Was this what people saw and felt about my podcast? Nah! No way! My baby’s beautiful, right? It’s got followers! It does well, and people have told me it was good…right? For the most part the feedback had been positive but then again, how often does someone tell you that your baby’s ugly, especially when those people are your friends? I went to my own YouTube page and looked around, then all my social media, then my website. I had a moment of detached clarity, looking at my content objectively…my baby was fucking ugly. Damn…
Ok! I’m not ready to toss the ugly baby over a cliff like the Spartans! In fact, this baby has potential, that I know but if I’m going to be honest with myself this kid is going to need a LOT of work, which I’m willing to do and I WANT to do. And so, began a few hours of emotionally depressing honest appraisal of my own work. From coming to terms with its ugliness to facing the facts that I may have reached the limit of my capabilities. Unless I was willing to devote a few hundred hours into developing new skills this podcast might be at the point of where it’s time to move forward and invest some cash into refining the product or this baby goes airborne, after all in the world of business this is Sparta.
I made a list of what I’m doing next. Some pretty exciting things about how this baby is going to evolve and I’m genuinely excited because I think it’s not only going to make the show better but by making the show better I’m improving the chances of making a real impact on Veteran entrepreneurship and advocacy. But here’s the take away, my baby was ugly from the start. In fact, if I were to compare my baby now to when it was born, well one might have questioned my ethics for birthing such a little abomination of a poorly put together podcast. That’s ok though!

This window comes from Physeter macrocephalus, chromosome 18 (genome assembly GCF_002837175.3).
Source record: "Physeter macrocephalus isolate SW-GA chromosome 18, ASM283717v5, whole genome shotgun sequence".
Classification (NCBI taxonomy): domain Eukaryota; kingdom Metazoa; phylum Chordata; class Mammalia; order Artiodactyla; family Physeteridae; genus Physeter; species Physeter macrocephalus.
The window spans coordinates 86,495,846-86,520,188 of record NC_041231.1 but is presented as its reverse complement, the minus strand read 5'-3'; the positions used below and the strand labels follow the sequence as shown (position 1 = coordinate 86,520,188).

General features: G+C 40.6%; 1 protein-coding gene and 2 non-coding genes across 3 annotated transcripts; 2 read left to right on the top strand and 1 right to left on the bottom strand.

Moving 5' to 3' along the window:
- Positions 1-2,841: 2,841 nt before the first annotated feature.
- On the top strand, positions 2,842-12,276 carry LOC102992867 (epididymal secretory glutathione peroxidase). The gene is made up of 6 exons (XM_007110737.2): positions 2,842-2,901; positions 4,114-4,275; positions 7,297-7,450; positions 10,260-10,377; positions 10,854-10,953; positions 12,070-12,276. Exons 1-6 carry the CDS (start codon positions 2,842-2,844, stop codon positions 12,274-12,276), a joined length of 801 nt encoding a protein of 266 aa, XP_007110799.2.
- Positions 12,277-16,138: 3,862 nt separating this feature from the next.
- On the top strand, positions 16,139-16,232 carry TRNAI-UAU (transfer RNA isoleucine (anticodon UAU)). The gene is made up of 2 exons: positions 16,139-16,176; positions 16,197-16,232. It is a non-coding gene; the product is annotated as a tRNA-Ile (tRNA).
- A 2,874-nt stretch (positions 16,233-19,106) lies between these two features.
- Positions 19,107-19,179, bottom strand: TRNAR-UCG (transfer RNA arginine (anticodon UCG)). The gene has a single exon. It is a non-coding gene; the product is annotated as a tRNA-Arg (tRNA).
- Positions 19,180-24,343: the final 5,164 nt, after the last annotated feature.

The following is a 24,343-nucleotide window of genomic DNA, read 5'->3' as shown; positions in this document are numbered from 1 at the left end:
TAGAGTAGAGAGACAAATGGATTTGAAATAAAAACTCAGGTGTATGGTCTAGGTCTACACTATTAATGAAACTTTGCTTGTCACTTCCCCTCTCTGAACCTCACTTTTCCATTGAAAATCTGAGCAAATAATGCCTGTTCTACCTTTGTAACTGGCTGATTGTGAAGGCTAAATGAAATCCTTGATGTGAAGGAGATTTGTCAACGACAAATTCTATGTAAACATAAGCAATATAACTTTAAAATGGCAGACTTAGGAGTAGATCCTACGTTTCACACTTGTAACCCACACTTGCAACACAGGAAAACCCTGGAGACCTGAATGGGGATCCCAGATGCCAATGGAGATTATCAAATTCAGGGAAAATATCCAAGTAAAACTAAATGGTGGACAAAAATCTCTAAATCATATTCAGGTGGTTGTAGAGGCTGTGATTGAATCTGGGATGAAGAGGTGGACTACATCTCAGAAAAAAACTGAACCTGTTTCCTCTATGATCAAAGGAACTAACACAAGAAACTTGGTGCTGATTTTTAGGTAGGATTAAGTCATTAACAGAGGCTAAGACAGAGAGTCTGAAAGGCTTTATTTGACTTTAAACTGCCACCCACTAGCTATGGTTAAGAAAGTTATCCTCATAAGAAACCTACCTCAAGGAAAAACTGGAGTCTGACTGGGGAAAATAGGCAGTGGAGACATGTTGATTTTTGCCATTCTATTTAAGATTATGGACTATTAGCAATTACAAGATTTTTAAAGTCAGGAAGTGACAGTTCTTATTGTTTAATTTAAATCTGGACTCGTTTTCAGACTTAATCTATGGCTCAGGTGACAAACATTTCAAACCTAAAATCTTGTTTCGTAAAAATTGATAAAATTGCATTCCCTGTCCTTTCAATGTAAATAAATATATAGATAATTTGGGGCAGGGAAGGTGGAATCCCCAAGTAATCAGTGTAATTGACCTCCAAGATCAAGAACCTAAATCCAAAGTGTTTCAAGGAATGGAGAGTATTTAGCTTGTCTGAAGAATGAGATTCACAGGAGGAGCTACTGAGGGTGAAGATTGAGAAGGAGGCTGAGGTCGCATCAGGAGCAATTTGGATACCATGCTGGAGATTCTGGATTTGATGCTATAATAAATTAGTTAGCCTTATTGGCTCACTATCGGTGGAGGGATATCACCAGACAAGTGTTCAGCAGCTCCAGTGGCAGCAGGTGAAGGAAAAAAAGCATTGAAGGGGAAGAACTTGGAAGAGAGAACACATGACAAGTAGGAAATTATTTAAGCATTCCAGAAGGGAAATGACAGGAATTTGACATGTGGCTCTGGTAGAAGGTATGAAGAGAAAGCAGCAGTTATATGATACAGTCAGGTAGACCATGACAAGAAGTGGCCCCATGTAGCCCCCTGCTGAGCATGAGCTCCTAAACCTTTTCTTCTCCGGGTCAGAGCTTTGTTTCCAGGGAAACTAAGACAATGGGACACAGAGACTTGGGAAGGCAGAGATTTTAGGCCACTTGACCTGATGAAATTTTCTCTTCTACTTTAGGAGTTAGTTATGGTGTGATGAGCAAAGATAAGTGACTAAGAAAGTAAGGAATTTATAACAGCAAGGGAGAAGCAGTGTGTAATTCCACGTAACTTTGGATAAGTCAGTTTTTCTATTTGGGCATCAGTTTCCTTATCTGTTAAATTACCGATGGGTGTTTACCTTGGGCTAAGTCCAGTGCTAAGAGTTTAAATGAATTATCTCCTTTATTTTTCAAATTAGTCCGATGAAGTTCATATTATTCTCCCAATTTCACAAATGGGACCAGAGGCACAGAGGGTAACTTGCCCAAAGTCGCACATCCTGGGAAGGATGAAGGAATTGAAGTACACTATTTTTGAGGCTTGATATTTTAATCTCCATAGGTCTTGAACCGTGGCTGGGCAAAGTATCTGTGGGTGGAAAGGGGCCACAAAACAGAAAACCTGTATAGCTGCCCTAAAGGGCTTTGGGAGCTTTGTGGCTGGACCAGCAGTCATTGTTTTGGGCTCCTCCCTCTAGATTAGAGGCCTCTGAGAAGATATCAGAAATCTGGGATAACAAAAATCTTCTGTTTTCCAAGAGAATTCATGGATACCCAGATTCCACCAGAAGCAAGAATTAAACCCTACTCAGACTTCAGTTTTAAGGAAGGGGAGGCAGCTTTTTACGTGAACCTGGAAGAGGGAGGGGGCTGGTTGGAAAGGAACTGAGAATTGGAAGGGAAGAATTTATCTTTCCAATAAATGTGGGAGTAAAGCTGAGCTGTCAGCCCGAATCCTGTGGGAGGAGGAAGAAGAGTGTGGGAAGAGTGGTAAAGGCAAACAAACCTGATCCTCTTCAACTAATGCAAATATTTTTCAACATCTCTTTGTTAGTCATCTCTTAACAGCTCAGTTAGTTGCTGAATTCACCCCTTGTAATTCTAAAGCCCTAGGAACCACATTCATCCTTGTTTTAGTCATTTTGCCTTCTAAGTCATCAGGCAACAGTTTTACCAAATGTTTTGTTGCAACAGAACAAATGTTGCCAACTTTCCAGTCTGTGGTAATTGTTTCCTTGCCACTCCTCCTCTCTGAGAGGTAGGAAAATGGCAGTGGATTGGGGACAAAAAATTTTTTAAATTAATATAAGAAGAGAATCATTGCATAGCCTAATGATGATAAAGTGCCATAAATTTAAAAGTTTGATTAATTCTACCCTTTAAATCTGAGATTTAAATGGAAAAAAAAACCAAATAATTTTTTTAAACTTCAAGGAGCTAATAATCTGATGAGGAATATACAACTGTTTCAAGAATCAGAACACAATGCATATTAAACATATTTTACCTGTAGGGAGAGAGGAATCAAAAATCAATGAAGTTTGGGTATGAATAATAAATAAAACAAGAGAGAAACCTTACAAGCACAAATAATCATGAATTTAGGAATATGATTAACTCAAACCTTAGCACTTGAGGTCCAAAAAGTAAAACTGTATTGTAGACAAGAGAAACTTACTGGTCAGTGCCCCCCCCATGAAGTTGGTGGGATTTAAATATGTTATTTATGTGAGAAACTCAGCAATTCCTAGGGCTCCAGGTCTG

Look, your business baby is supposed to be a little bundle of dumpster fire. That’s the point of building your business. I can’t think of one business that was born looking like it belonged on the cover of Entrepreneur magazine. It’s our job to own the mistakes that make our babies so damned ugly then work our butts off to help said baby develop into the visions we have for them. I am my own harshest critic, and is my podcast perfect? Far from! But is it a good show? YEAH! It’s got great content if you’re willing to give it a shot! When I talk about supporting Veteran businesses that’s part of it! It’s like going to the ugly kid’s soccer game! Sure, he’s clumsy, falls down a lot, and a few times almost scored on the wrong goal, but hey that’s someone’s kid and you’re here to support that proud parent. And here’s the kicker, if you stick around long enough you might see the spark of genius in that little ugly little kid.
My podcast is called The After Action Review, and it’s my ugly baby. If you give this ugly kid a chance you’ll find some genuinely helpful stories of entrepreneurship from guys you’ve never heard of through video that screams amateur, but those guys being interviewed are REAL Veterans with REAL stories who took the time to talk with an ugly baby because they care about the parent. Perhaps more important they want YOU to have your very own ugly ass kid!
So now I’ve got a lot of work to do and I’m going to have fun making it all happen…but first I have a soccer game to attend on a YouTube page I had ignored, I here someone’s ugly ass kid is playing.